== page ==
“A bag isn’t lost altogether; it’s somewhere in the system,” writes Laboy. “But, if we can’t identify whose bag it is, it becomes difficult. There are so many bags that look alike, and sometimes people haven’t written their contact information down.”

In 2013 airlines took an average of 36 hours to repatriate delayed luggage to the passenger, SITA noted in the report.

A real issue today is passengers over-packing their suitcases, which increases the risk of damage. Handlers noted they have dealt with zippers breaking, contents tearing bags and items falling out of the suitcase.

“I keep a roll of tape on me at all times,” Jay says. “You do see it of course, so I’ll put everything back in, get the name off of the bag and go up to the gate so the gate agent can page the passenger” and let them know their bag was damaged.

Jack Rantowich, a bag room coordinator for the Delta Air Lines/Virgin Atlantic Team at Newark Liberty International Airport (EWR), says there are a lot of things passengers can do to help make sure their bags stay on the system track.

“[Passengers] need to pack their bags properly, and remove any old baggage tags from previous flights,” Rantowich recommends. “It’s also important for them to look after their luggage, as damaged bags have a tendency to get caught in the baggage system.”

According to SITA, the industry spends $31 billion to move luggage. With the right care and attention, traveling with luggage can have a happy ending.

[Photo: iStock]

Comments are Closed.
drvannostren November 3, 2014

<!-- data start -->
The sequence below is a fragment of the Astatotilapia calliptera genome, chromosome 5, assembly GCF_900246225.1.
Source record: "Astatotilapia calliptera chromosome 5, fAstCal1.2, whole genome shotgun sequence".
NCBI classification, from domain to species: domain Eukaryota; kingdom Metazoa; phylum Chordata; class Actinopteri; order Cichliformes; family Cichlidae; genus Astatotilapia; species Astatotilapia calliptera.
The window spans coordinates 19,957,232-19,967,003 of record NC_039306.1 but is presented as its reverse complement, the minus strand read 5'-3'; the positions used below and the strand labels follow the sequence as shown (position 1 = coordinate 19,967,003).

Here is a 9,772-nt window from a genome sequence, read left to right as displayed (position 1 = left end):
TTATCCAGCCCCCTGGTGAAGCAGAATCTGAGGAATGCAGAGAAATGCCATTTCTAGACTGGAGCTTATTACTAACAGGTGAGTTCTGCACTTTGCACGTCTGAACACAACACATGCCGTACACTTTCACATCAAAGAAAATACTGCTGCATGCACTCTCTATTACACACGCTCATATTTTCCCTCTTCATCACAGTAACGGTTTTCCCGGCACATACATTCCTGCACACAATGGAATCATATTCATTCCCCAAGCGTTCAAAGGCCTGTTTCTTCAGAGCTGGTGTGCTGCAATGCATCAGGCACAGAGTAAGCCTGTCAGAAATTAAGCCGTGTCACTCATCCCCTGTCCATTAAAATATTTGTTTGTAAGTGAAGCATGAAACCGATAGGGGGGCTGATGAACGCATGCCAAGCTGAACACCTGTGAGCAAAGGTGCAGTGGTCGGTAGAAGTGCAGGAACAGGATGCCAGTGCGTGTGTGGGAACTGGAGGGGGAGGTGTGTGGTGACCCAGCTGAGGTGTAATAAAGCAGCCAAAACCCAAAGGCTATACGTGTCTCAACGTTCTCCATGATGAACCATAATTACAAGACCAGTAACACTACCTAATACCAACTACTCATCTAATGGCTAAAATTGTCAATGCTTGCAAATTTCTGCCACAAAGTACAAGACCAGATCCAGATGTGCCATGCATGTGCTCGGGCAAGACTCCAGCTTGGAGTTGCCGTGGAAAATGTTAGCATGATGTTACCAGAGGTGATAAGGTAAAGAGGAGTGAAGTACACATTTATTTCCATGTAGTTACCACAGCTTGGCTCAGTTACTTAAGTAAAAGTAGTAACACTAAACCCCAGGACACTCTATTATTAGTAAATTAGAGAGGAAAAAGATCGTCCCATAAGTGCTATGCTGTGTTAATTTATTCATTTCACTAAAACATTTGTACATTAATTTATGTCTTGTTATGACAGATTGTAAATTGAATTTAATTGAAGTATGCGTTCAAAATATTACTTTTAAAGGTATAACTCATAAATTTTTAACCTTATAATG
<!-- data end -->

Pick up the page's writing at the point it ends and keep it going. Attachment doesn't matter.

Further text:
@crystalgeyzer Those tags are for you, not me. ANYTHING can happen in the baggage belt system, including the baggage tag ripping off/falling off, zipper gets caught and rips the bag, etc etc. That's why minor damage to bags isn't covered, there's not much that can be done about that in most major airports. Now let's say the tag gets ripped off, unless the tag magically appears without a bag (which does happen sometimes, I'm not being sarcastic) then we have a problem. I've got a tagless bag, no idea where it's going or what flight #. So next step is look for the name tag. From there it's pretty easy and usually can be dealt with quickly. The agent looks up the name, finds out what flight you're on, re-issues the tag and we slap it back on there. Done! No name tag? Well now you're F'ed. Because there's literally no way for me to tell who this belongs to. Until you get to your destination and are bagless. Then it's the arriving agents calling the departing agents asking "do you guys have any pink polka dot bags laying around? Oh You do!? Great I think it belongs to ______ let me confirm and we can send it on the next flight". But 7/10 it's "do you have any black roller bags laying around that missed? Oh, you have 100...alright well...I'll get back to you". This is why "lost luggage" is a misnomer. It's not LOST, someone has the bag, they just don't know where it needs to be. At YEG we had an entire room of these bags, and lots of them had tags but took a few days to materialize, lots had no tags, and the really dusty ones had no tags and no id. So here's what you do to prevent this from basically EVER happening. 1. Buy a distinct bag. Anything to set it apart from the black 22 (which is a standard roller). Hard shell, silver, still looks classy. It doesn't need to be a Disney Princess bag. At least hard shell silver will narrow the search down. 2. Mark the bag if possible. DON'T BUY BAGGAGE STRAPS. All they do is get ripped off and caught on things, they are more harm than good. But, you can tie a pipe cleaner or something to the handle. As long as it's not pointy/obtrusive. A small piece of fabric works really well, and helps you at the carousel identify your bag quickly. If it's a silver bag hard shell, put some permanent sharpie on it, or a reflective sticker if you want. Anything to "personalize" it. Those are all good things to do, BEYOND your usual name tag, which should be there, because that's the first thing to look for. A bag with a name tag window usually ensures it won't rip off either. Know your bag brand. There's nothing worse than "oh yea it's a black duffel...but I don't know what brand". Odds are your bag has a brand on it. Know it. Lastly, put something INSIDE the bag. Eventually the search for the owner of these bags gets to opening it up. A name tag in the face of the bag can be a saving grace. 3. Take a picture. Seriously, it takes 2 seconds, before you check your bag in. In case it's not delivered you can show them, in case it's broken, you've got proof it wasn't checked in that way. I know this sounds a bit ridiculous and time consuming but they really aren't. Most of it is just awareness and pre-planning once. You do all this stuff once (with the exception of the picture) and it's done until you get a new bag.